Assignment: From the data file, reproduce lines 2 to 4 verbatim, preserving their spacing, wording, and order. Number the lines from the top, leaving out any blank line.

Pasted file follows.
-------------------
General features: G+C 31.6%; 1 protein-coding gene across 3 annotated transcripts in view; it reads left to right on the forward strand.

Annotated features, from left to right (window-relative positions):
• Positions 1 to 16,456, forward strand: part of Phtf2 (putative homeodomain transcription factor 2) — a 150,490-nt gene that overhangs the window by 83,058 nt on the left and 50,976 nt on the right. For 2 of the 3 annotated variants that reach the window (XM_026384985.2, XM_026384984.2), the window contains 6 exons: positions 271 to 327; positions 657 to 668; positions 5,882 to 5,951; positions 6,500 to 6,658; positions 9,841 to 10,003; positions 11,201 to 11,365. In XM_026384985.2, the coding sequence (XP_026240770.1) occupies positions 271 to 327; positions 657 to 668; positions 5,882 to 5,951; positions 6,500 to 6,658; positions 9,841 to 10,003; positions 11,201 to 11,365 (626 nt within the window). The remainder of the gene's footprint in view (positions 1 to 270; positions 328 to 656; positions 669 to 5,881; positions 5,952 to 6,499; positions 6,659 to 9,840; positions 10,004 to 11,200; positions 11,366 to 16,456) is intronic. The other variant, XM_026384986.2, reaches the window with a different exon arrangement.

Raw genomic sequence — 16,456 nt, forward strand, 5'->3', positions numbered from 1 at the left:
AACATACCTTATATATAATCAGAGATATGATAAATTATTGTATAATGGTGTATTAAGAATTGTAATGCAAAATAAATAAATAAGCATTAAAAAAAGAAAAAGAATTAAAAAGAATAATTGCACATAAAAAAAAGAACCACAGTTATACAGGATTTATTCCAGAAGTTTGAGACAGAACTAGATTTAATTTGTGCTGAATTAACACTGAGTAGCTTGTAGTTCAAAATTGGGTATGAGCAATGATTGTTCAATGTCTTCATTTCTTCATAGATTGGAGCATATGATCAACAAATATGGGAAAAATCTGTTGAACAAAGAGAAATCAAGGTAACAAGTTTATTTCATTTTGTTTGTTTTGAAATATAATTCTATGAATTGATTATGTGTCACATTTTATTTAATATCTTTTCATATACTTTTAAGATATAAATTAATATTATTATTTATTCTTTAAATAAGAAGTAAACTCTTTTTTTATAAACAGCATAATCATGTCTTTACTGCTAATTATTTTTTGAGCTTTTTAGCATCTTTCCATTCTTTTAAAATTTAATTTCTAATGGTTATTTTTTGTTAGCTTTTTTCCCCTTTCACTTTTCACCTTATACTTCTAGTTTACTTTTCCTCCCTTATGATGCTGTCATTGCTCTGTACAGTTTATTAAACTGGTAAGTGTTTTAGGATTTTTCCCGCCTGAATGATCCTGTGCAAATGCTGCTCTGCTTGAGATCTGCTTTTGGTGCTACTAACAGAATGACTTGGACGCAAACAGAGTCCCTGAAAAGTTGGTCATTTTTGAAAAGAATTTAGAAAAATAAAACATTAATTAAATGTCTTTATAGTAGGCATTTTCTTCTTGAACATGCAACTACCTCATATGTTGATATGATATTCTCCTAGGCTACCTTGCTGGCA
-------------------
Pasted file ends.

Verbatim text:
Annotated features, from left to right (window-relative positions):
• Positions 1 to 16,456, forward strand: part of Phtf2 (putative homeodomain transcription factor 2) — a 150,490-nt gene that overhangs the window by 83,058 nt on the left and 50,976 nt on the right. For 2 of the 3 annotated variants that reach the window (XM_026384985.2, XM_026384984.2), the window contains 6 exons: positions 271 to 327; positions 657 to 668; positions 5,882 to 5,951; positions 6,500 to 6,658; positions 9,841 to 10,003; positions 11,201 to 11,365. In XM_026384985.2, the coding sequence (XP_026240770.1) occupies positions 271 to 327; positions 657 to 668; positions 5,882 to 5,951; positions 6,500 to 6,658; positions 9,841 to 10,003; positions 11,201 to 11,365 (626 nt within the window). The remainder of the gene's footprint in view (positions 1 to 270; positions 328 to 656; positions 669 to 5,881; positions 5,952 to 6,499; positions 6,659 to 9,840; positions 10,004 to 11,200; positions 11,366 to 16,456) is intronic. The other variant, XM_026384986.2, reaches the window with a different exon arrangement.

Raw genomic sequence — 16,456 nt, forward strand, 5'->3', positions numbered from 1 at the left: